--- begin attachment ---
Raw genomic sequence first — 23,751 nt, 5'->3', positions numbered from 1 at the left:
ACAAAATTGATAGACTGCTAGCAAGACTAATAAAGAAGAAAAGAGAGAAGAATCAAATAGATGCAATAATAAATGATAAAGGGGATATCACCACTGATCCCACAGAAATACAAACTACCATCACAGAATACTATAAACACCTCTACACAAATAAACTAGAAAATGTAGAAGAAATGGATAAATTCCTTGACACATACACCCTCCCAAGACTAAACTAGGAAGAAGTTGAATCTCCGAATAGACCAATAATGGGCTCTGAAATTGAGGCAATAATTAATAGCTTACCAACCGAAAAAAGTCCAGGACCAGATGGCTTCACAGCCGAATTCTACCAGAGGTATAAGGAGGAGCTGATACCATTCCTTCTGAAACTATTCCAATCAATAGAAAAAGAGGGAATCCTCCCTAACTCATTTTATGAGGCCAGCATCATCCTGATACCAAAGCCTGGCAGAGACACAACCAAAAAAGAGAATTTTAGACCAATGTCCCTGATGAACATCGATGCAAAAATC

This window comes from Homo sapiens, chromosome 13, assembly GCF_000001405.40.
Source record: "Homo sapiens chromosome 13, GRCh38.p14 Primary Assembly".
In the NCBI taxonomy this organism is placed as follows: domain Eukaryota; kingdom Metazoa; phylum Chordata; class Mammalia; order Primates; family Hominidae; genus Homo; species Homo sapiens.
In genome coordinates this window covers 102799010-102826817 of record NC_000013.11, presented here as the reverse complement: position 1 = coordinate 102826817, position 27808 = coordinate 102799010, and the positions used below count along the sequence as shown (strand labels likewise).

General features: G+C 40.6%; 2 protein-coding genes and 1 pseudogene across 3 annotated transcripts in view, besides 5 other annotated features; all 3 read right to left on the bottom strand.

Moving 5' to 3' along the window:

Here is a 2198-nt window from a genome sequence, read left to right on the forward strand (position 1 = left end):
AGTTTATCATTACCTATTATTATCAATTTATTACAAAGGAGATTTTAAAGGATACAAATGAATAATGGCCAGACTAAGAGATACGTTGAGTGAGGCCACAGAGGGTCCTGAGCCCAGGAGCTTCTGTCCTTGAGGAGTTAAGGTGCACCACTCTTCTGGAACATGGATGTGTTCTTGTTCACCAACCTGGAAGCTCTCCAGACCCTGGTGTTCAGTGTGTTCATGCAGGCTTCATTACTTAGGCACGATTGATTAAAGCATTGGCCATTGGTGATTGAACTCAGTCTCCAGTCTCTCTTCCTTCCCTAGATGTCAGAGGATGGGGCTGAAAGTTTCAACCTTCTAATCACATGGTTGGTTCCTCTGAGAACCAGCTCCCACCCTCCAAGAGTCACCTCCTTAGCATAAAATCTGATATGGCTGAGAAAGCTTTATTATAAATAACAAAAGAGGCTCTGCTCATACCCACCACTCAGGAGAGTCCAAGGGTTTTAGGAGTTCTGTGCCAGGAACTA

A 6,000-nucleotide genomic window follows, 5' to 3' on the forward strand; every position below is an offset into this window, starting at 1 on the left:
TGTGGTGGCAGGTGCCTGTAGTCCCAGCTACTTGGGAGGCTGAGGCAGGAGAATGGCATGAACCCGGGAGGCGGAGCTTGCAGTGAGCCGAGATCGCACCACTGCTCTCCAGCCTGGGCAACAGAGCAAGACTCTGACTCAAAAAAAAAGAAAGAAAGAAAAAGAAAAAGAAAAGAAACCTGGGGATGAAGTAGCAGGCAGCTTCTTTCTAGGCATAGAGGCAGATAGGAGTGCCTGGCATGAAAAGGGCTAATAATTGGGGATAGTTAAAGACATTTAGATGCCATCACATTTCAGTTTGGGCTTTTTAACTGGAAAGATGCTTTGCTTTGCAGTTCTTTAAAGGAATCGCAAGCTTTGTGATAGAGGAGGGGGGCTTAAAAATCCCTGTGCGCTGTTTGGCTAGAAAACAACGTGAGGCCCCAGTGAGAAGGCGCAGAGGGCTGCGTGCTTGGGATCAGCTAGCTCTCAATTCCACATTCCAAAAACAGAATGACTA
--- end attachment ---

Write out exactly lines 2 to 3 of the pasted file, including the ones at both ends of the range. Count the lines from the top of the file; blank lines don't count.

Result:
ACAAAATTGATAGACTGCTAGCAAGACTAATAAAGAAGAAAAGAGAGAAGAATCAAATAGATGCAATAATAAATGATAAAGGGGATATCACCACTGATCCCACAGAAATACAAACTACCATCACAGAATACTATAAACACCTCTACACAAATAAACTAGAAAATGTAGAAGAAATGGATAAATTCCTTGACACATACACCCTCCCAAGACTAAACTAGGAAGAAGTTGAATCTCCGAATAGACCAATAATGGGCTCTGAAATTGAGGCAATAATTAATAGCTTACCAACCGAAAAAAGTCCAGGACCAGATGGCTTCACAGCCGAATTCTACCAGAGGTATAAGGAGGAGCTGATACCATTCCTTCTGAAACTATTCCAATCAATAGAAAAAGAGGGAATCCTCCCTAACTCATTTTATGAGGCCAGCATCATCCTGATACCAAAGCCTGGCAGAGACACAACCAAAAAAGAGAATTTTAGACCAATGTCCCTGATGAACATCGATGCAAAAATC

This window comes from Homo sapiens, chromosome 13, assembly GCF_000001405.40.